Armenia remains committed to stepping up its cooperation with the United States in various areas, President Serzh Sarkisian told visiting members of the U.S. House of Representatives on Thursday.
The 4-member congressional delegation headed by Ed Royce, the pro-Armenian chairman of the House Foreign Affairs Committee, arrived in Yerevan late Wednesday on a three-day visit involving meetings with Armenian officials, businesspeople, pundits and civil society members. It also took part in official ceremonies marking the 99th anniversary of the Armenian genocide in Ottoman Turkey.
Sarkisian praised the U.S. lawmakers for their participation and again thanked the United States for its large-scale economic assistance and “active engagement on issues vital to Armenia.” “Serzh Sarkisian assured the U.S. Congress members that Armenia is determined to continue deepening and developing Armenian-American bilateral relations,” the presidential press office said in a statement.
According to the statement, the meeting focused on Armenia’s foreign policy priorities and “regional issues and challenges.” It did not elaborate.
In a July 2013 letter to U.S. President Barack Obama, Sarkisian said that U.S.-Armenian relations are now closer than ever before and serve as a “strong prerequisite” for Armenia’s security and economic development.
He sent the message less than two months before unexpectedly deciding to make Armenia part of a new Russian-led alliance of ex-Soviet states. John Heffern, the U.S. ambassador in Yerevan, said afterwards that Sarkisian’s U-turn will have no fundamental impact on U.S.-Armenian ties.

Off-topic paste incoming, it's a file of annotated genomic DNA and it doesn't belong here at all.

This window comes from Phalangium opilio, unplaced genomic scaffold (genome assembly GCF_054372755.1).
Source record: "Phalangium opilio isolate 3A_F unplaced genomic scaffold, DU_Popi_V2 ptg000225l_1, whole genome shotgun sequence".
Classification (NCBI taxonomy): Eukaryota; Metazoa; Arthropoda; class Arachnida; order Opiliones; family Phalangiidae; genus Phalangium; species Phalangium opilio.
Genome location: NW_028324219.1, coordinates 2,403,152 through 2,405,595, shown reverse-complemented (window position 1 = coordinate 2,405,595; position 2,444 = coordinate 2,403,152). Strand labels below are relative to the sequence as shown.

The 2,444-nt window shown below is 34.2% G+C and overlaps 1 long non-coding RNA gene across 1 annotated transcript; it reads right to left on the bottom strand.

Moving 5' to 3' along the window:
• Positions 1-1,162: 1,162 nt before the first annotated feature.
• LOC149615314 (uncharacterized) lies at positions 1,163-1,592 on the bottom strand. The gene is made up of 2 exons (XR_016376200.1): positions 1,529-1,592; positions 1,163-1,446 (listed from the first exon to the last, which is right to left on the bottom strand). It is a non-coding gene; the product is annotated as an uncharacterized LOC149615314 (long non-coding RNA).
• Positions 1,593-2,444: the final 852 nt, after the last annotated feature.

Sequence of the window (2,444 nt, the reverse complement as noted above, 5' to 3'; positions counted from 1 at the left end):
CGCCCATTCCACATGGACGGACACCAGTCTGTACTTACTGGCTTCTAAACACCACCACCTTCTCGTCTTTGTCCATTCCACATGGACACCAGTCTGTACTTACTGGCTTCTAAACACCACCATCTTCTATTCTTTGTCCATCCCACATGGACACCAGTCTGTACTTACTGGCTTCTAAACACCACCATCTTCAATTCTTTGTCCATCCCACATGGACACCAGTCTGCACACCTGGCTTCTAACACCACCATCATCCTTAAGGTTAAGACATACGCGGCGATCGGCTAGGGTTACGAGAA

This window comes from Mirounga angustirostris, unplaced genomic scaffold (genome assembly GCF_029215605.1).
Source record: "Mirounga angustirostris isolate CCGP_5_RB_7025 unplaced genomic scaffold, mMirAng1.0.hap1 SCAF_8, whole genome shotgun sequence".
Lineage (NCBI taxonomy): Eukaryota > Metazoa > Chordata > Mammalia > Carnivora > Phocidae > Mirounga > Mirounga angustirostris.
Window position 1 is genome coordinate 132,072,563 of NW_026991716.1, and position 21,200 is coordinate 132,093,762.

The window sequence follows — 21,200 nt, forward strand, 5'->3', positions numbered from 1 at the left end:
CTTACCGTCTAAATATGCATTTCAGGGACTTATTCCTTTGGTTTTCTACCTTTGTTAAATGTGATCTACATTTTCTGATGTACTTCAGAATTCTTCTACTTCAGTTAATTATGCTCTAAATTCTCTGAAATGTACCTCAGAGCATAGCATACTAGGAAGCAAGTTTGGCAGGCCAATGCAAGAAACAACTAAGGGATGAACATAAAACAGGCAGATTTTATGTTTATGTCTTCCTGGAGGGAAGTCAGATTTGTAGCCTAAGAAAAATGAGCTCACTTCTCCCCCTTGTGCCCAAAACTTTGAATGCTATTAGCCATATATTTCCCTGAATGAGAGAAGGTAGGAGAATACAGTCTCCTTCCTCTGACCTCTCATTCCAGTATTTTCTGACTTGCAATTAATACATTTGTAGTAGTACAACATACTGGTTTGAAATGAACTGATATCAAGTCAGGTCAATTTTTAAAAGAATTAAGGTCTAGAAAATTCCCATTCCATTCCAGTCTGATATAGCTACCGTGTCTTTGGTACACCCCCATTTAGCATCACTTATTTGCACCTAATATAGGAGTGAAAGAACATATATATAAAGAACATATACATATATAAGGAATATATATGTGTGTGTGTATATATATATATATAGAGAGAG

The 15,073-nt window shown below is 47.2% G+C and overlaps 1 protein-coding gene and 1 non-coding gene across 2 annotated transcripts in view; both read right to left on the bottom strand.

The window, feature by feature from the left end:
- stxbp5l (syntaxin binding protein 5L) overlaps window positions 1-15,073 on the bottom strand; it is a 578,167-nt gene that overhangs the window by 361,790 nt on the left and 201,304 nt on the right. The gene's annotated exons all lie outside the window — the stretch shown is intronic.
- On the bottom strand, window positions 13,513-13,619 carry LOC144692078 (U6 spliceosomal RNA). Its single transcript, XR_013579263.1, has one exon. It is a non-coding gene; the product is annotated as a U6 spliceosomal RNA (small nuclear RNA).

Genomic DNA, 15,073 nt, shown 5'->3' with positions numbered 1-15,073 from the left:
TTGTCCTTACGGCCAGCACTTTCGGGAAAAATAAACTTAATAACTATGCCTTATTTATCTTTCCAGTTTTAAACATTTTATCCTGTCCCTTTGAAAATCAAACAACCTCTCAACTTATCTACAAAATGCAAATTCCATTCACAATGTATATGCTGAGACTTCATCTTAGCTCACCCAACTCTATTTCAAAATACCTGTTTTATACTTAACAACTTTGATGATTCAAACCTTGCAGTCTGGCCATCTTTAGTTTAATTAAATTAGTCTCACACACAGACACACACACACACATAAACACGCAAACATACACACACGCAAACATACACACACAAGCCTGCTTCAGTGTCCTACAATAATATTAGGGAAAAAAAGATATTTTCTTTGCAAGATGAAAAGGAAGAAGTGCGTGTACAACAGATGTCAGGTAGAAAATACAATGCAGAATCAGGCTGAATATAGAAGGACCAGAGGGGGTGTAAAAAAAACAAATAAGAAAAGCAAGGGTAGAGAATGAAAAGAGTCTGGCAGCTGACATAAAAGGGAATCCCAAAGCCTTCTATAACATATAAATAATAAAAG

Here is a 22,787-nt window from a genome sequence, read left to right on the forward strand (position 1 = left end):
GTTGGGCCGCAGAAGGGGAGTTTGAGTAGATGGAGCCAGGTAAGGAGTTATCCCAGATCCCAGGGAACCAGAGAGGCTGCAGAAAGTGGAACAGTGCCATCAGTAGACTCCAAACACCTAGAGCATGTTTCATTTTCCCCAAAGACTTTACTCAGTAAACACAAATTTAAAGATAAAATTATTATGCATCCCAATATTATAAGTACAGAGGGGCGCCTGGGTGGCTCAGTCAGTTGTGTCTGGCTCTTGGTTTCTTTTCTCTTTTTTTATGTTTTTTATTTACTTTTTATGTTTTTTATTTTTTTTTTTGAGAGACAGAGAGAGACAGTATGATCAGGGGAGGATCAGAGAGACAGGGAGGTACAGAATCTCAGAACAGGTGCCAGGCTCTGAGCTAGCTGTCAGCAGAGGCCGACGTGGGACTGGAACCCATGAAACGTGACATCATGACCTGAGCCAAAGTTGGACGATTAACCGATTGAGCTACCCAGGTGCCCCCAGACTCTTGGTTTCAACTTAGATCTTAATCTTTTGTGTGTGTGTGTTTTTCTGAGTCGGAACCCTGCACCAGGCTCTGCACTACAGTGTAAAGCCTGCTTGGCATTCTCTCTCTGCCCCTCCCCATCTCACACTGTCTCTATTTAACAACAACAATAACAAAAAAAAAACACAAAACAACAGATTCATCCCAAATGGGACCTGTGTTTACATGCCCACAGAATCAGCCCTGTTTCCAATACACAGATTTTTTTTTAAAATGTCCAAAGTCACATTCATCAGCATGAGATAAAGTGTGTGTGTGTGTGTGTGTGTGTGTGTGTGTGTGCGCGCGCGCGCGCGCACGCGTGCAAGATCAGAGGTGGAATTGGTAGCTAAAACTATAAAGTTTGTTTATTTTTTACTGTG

“We want to strengthen Armenia economically,” Royce told reporters after the talks with the Armenian president. The Republican congressman said that he and his three colleagues, all of them Democrats, are exploring ways of facilitating U.S. investments in the Armenian economy.
Royce spoke as the congressional delegation visited the Tsitsernakabert memorial in Yerevan during the annual remembrance of 1.5 million Armenians massacred in the Ottoman Empire. The lawmakers laid flowers, toured the adjacent genocide museum and planted symbolic trees in the memorial complex.
“The reason we are here today is to memorialize the Armenian genocide,” said Royce. “We feel that it is very hard for the world to get the future right if we get the past wrong. So it is important that we speak frankly about the genocide of 1.5 million Armenians in 1915. That was the first genocide of the last century.
“As Hitler said when he was planning the second genocide, the Holocaust, ‘Who speaks today of the annihilation of the Armenian people?’ Well, we speak today of the annihilation of the Armenian people.”
Royce is known as a strong supporter of official U.S. recognition of the Armenian genocide, having co-headed the Congressional Armenian Caucus until being elected as chairman of the House committee in 2012. Two of the other congressmen visiting Armenia, Eliot Engel and David Cicilline, are also affiliated with the bipartisan grouping.
Royce, whose California constituency has many ethnic Armenian voters, has co-sponsored several genocide resolutions in the House of Representatives. None of them was adopted by the full House.
The current House speaker, John Boehner, reportedly assured Turkish leaders in Ankara earlier this month that pro-Armenian legislators will fail to push through genocide bills anytime soon.
Royce declined to comment on Boehner’s stance. He emphasized instead the fact that the late U.S. President Ronald Reagan officially recognized the genocide in 1981.